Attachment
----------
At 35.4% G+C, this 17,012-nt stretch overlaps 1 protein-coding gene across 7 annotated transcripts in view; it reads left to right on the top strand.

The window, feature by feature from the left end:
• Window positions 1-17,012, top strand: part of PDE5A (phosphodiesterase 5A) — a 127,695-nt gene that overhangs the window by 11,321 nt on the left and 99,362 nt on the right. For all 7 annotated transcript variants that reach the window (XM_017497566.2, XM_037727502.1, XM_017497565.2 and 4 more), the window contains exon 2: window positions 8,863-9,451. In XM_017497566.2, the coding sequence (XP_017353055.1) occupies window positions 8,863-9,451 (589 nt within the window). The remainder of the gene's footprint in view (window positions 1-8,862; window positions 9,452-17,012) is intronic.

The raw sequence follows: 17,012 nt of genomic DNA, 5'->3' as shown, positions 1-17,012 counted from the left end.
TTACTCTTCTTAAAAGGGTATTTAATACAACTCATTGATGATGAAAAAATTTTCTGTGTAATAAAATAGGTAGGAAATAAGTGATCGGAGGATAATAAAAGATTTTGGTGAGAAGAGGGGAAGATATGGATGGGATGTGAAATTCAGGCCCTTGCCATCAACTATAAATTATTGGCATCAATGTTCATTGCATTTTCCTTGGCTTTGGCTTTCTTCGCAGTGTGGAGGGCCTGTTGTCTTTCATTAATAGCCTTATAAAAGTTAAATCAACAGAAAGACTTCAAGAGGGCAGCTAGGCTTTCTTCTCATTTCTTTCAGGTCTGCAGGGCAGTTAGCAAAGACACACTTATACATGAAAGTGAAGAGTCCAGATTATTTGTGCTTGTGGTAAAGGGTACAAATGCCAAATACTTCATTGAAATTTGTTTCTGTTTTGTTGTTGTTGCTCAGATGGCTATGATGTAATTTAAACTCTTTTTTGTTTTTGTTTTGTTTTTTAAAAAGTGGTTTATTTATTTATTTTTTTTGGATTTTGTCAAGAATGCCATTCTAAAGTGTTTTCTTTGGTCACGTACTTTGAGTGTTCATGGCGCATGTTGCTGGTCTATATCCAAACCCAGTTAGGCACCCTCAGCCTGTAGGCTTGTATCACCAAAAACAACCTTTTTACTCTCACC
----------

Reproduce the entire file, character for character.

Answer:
At 35.4% G+C, this 17,012-nt stretch overlaps 1 protein-coding gene across 7 annotated transcripts in view; it reads left to right on the top strand.

The window, feature by feature from the left end:
• Window positions 1-17,012, top strand: part of PDE5A (phosphodiesterase 5A) — a 127,695-nt gene that overhangs the window by 11,321 nt on the left and 99,362 nt on the right. For all 7 annotated transcript variants that reach the window (XM_017497566.2, XM_037727502.1, XM_017497565.2 and 4 more), the window contains exon 2: window positions 8,863-9,451. In XM_017497566.2, the coding sequence (XP_017353055.1) occupies window positions 8,863-9,451 (589 nt within the window). The remainder of the gene's footprint in view (window positions 1-8,862; window positions 9,452-17,012) is intronic.

The raw sequence follows: 17,012 nt of genomic DNA, 5'->3' as shown, positions 1-17,012 counted from the left end.
TTACTCTTCTTAAAAGGGTATTTAATACAACTCATTGATGATGAAAAAATTTTCTGTGTAATAAAATAGGTAGGAAATAAGTGATCGGAGGATAATAAAAGATTTTGGTGAGAAGAGGGGAAGATATGGATGGGATGTGAAATTCAGGCCCTTGCCATCAACTATAAATTATTGGCATCAATGTTCATTGCATTTTCCTTGGCTTTGGCTTTCTTCGCAGTGTGGAGGGCCTGTTGTCTTTCATTAATAGCCTTATAAAAGTTAAATCAACAGAAAGACTTCAAGAGGGCAGCTAGGCTTTCTTCTCATTTCTTTCAGGTCTGCAGGGCAGTTAGCAAAGACACACTTATACATGAAAGTGAAGAGTCCAGATTATTTGTGCTTGTGGTAAAGGGTACAAATGCCAAATACTTCATTGAAATTTGTTTCTGTTTTGTTGTTGTTGCTCAGATGGCTATGATGTAATTTAAACTCTTTTTTGTTTTTGTTTTGTTTTTTAAAAAGTGGTTTATTTATTTATTTTTTTTGGATTTTGTCAAGAATGCCATTCTAAAGTGTTTTCTTTGGTCACGTACTTTGAGTGTTCATGGCGCATGTTGCTGGTCTATATCCAAACCCAGTTAGGCACCCTCAGCCTGTAGGCTTGTATCACCAAAAACAACCTTTTTACTCTCACC